March 31, 2005
Pisa planning construction of a second leaning tower
The city of Pisa is set to get another leaning tower. More than 600 years after this city’s most famous monument went up, officials here have approved construction of a modern office building about five kilometres southeast of the original, which will simulate a tilt with a trick of lighting.
Construction of the steel building — designed by architect Dante Oscar Benini — is scheduled to begin at the end of the summer and last four years.
It also will house apartments and shops and is expected to cost the equivalent of almost $65 million (U.S.).
Already, some in this Tuscan city are denouncing the project as a scandal.
“Towers of steel and glass 57 metres high serve only to deface the view,’’ said Fabio Roggiolani, a Green Party representative in the regional council.
But the city’s urban planner, Giuseppe Sardu, said the second tower will attract tourists.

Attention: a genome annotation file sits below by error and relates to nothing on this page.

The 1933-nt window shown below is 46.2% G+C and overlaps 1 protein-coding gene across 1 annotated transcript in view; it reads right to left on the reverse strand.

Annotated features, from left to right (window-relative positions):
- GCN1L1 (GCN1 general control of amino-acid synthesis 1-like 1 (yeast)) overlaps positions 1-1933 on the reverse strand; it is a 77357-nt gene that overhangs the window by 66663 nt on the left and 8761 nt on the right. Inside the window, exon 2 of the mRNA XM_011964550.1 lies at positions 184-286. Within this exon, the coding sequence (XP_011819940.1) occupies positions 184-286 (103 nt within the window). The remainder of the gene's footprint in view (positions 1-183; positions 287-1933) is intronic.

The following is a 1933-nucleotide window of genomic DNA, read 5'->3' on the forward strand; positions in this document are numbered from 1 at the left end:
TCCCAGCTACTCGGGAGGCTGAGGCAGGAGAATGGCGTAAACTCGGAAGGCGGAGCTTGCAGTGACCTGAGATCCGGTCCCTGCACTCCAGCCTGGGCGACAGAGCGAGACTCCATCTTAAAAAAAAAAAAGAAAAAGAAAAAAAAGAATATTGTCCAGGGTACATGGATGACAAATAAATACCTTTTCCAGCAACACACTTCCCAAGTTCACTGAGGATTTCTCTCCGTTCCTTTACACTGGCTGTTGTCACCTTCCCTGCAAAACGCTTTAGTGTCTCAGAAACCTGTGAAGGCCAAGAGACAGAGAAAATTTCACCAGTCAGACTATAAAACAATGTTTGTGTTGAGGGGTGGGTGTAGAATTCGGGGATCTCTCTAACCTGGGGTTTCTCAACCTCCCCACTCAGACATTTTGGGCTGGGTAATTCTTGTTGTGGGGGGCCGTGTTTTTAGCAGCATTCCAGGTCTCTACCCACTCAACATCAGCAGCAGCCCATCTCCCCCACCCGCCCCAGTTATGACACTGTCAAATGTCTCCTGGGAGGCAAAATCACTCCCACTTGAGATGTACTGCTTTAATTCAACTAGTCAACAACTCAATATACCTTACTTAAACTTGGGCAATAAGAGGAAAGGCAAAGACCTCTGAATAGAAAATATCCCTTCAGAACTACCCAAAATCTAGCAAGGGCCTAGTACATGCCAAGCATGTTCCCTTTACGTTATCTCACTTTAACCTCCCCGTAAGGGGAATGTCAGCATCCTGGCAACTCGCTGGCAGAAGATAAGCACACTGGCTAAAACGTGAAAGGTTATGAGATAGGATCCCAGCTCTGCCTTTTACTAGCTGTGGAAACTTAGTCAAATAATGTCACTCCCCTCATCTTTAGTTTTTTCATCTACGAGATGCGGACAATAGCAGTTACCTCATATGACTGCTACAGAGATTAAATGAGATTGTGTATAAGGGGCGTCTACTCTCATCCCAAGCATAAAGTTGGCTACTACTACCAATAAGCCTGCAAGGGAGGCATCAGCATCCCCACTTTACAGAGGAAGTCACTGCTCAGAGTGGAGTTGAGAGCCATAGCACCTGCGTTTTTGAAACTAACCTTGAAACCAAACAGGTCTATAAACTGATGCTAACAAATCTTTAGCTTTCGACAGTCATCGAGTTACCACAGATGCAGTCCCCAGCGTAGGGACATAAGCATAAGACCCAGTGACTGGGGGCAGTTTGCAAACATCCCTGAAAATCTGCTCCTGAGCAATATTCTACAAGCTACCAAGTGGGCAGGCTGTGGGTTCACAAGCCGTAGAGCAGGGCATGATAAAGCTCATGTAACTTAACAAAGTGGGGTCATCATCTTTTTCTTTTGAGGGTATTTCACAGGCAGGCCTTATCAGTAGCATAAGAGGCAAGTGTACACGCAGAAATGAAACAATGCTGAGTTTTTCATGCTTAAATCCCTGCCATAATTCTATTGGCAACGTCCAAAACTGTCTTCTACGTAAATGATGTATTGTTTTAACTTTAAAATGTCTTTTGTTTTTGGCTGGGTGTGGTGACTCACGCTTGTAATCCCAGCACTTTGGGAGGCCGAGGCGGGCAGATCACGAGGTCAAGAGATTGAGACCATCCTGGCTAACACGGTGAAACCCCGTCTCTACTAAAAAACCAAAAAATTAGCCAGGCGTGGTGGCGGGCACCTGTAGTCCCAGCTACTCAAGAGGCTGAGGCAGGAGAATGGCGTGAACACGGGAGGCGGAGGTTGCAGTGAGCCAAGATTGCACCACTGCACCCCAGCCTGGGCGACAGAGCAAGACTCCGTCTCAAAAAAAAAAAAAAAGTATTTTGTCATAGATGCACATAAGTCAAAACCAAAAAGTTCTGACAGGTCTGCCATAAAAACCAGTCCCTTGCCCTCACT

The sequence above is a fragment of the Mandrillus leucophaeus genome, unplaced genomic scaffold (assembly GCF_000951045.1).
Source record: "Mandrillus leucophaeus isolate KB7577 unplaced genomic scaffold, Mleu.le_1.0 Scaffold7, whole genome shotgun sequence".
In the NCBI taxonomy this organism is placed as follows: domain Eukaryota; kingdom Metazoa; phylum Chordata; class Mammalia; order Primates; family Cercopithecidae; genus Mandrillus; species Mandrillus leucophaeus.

The design calls for the tower to be in a plaza that also would include two shorter buildings that recall Pisa’s cathedral and the baptistry, which are next to the original leaning tower.
Benini said the view from the top of his tower will include the older tower that inspired it.
“The two towers will look at each other and historic Pisa and the Pisa of the future will be virtually united,’’ Benini told Corriere.
Architect Bonanno Pisano began construction of the original tower in 1173 to celebrate the glory of Pisa, in those years a wealthy maritime republic.
The soil beneath its foundations began sinking before workers completed the third level, starting its centuries-long famous tilt that prompted Mark Twain to once call the monument “the strangest structure the world has any knowledge of.’’
The builders forged ahead, completing the tower in 1360.
By 1990, the tilt had worsened to such a degree that the tower was closed and an ambitious project to shave off some of the lean was launched.
Over the course of the renovation, engineers reduced the lean by 44 centimetres and guided the monument back to where it was in 1838. The difference is not visible to the naked eye.
It reopened to visitors in December 2001.
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